Major garda operation launched in support of new public health measures

Only specialist training activity, such as in firearm and armed support, will continue with all other training suspended for a period that begins on November 2 and extends into 2021
Major garda operation launched in support of new public health measures

A Garda checkpoint  as part of Operation Fanacht. Static checkpoints will be supplemented by hundreds of rolling checkpoints under the latest Level 5 restrictions. Picture:  Domnick Walsh © Eye Focus 

Training in the Garda College will be suspended for nine weeks so 260 gardaí can be released to police tough new restrictions which begin today under Level 5 of the Covid-19 plan.

An increasingly visible Garda presence will be a feature of the coming days as householders adapt to the new limits on their movements, with static and rolling checkpoints and high visibility community engagement patrols.

Only specialist training activity, such as in firearm and armed support, will continue with all other training suspended for a period that begins on November 2 and extends into 2021.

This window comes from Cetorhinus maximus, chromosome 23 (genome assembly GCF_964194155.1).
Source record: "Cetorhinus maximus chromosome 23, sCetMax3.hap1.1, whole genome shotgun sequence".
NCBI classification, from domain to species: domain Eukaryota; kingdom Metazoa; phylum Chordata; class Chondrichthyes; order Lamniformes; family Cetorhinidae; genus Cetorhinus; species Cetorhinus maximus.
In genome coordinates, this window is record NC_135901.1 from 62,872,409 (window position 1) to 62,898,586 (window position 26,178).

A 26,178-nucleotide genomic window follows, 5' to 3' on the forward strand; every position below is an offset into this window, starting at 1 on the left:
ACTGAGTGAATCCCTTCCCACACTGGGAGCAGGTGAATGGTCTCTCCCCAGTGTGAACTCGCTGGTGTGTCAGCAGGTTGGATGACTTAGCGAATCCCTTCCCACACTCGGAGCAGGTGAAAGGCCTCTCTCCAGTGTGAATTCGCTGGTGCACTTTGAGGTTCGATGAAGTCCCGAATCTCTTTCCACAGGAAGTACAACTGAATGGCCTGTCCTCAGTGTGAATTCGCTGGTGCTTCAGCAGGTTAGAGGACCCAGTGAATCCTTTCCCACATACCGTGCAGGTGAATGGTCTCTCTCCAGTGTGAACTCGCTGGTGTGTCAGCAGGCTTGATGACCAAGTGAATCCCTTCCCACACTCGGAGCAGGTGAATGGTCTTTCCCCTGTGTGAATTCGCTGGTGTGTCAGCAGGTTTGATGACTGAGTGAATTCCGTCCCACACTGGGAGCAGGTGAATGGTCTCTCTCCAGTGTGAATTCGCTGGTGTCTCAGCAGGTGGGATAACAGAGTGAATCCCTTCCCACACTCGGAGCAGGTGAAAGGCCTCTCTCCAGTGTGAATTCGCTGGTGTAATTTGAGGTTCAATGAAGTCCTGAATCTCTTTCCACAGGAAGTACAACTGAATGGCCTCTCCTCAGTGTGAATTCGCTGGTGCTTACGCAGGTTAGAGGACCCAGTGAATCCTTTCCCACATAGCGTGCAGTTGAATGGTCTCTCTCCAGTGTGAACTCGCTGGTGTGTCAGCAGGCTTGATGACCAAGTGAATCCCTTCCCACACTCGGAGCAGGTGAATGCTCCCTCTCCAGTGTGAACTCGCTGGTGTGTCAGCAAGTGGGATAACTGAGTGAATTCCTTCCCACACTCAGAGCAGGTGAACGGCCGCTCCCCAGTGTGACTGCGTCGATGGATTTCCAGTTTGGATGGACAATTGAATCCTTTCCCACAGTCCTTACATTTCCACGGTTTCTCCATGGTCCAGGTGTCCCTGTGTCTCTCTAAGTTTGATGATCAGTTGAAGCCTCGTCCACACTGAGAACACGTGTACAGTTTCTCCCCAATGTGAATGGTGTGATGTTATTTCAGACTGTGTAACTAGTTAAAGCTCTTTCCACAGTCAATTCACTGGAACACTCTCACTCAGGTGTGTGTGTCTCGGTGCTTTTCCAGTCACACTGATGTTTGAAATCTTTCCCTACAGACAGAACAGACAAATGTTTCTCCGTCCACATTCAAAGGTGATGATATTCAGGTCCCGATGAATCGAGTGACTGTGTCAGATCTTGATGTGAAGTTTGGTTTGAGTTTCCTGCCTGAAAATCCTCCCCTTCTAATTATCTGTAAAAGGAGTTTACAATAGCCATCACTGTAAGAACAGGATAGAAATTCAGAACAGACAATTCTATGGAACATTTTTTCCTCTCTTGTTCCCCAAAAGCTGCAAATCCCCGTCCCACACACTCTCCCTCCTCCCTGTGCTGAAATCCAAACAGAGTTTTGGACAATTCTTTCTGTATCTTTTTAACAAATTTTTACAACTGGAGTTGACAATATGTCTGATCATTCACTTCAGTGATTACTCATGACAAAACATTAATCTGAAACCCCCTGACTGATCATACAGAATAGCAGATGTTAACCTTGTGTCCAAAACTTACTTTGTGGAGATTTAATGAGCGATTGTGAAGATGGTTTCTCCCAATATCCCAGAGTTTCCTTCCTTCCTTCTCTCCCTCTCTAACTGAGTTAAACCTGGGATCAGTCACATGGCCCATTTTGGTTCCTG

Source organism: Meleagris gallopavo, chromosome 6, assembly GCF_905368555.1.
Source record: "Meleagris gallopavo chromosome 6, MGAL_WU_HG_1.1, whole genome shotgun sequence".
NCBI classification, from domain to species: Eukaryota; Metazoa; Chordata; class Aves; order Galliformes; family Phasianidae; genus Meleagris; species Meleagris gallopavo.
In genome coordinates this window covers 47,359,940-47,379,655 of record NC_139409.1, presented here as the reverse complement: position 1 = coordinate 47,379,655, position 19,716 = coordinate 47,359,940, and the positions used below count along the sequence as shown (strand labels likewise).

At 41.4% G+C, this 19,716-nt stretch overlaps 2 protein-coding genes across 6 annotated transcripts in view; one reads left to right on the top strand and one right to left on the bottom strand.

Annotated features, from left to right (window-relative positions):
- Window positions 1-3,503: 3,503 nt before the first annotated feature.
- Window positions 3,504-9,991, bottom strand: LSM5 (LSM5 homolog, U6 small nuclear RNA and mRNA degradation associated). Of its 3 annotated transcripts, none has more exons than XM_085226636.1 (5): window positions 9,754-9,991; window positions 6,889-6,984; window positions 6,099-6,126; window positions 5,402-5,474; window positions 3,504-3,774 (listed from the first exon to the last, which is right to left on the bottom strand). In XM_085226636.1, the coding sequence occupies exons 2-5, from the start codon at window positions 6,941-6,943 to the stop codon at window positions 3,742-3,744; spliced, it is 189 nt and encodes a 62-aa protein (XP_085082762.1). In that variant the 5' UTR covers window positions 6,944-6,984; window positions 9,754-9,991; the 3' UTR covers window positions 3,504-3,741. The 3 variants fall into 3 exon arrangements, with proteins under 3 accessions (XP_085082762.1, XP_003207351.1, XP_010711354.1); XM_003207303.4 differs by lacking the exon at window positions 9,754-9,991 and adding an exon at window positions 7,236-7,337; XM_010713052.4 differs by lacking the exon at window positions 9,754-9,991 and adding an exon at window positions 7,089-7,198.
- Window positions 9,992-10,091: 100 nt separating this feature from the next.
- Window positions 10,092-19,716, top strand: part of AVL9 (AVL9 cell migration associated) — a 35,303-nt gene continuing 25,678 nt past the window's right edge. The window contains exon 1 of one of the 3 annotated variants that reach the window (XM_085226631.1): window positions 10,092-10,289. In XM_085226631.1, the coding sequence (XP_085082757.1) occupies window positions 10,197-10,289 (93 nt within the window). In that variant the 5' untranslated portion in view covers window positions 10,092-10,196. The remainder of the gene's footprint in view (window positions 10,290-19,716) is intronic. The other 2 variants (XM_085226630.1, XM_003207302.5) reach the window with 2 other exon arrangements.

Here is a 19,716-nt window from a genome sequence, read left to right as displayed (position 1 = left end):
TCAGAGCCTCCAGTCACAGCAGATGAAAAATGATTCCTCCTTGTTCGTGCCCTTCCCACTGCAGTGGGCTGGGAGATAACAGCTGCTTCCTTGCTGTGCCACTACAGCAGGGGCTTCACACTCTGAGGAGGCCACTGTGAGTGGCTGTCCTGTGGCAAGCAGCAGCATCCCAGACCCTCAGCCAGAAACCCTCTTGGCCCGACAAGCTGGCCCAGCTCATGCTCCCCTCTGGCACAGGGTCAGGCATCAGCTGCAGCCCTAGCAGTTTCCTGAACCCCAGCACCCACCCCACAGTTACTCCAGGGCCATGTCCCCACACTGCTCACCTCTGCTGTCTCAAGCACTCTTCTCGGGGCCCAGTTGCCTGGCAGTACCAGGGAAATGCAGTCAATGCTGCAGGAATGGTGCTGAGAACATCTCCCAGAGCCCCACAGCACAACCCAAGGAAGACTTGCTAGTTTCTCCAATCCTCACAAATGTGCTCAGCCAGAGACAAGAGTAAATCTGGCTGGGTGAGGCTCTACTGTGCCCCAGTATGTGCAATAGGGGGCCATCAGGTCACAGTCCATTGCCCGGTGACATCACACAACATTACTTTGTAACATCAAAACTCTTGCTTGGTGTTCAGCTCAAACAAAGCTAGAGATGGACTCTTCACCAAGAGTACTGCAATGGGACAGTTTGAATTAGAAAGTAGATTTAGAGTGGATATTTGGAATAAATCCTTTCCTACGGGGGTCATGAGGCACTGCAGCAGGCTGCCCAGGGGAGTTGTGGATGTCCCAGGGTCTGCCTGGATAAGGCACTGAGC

Gardai said it would free up 125 attested Garda trainees currently undertaking phase one training in the Garda College as well as 75 Garda trainees not attested undertaking phase one training and 60 gardaí working as tutors/instructors in the Garda College.

Those 260 members join the 45 gardaí who had already been temporarily transferred from the Garda College to the front-line at the start of the pandemic and who have remained on front-line duty.

The scale of the mobilisation means gardaí in administrative roles will, where possible, be re-deployed to operational duties and a 12-hour contingency roster will be extended until March 31 next.

At any one time there will be over 2,500 gardaí on duty, with the primary focus being on checkpoints and high visibility patrolling in support of Level 5 compliance.

From this morning under Operation Fanacht an extensive network of checkpoints will be posted around the country, with the 132 static checkpoints on motorways introduced earlier this month still in place and supplemented by hundreds of rolling checkpoints on main and secondary roads.

Commissioner Drew Harris said, "There was very good compliance by the public with the travel restrictions when they were in place before. It is vital that we see that high level of compliance again this time. The public health advice is clear. This will help save lives.

"In particular, we would ask people to think about their journeys and not exercise or travel outside the 5km limit unless it meets the essential criteria.

"An Garda Síochána is continuing with our graduated response based on our tradition of policing by consent.

"This is a difficult time for everybody, but if we all work together we can reduce the spread of Covid-19 and protect our families, friends and neighbours.”

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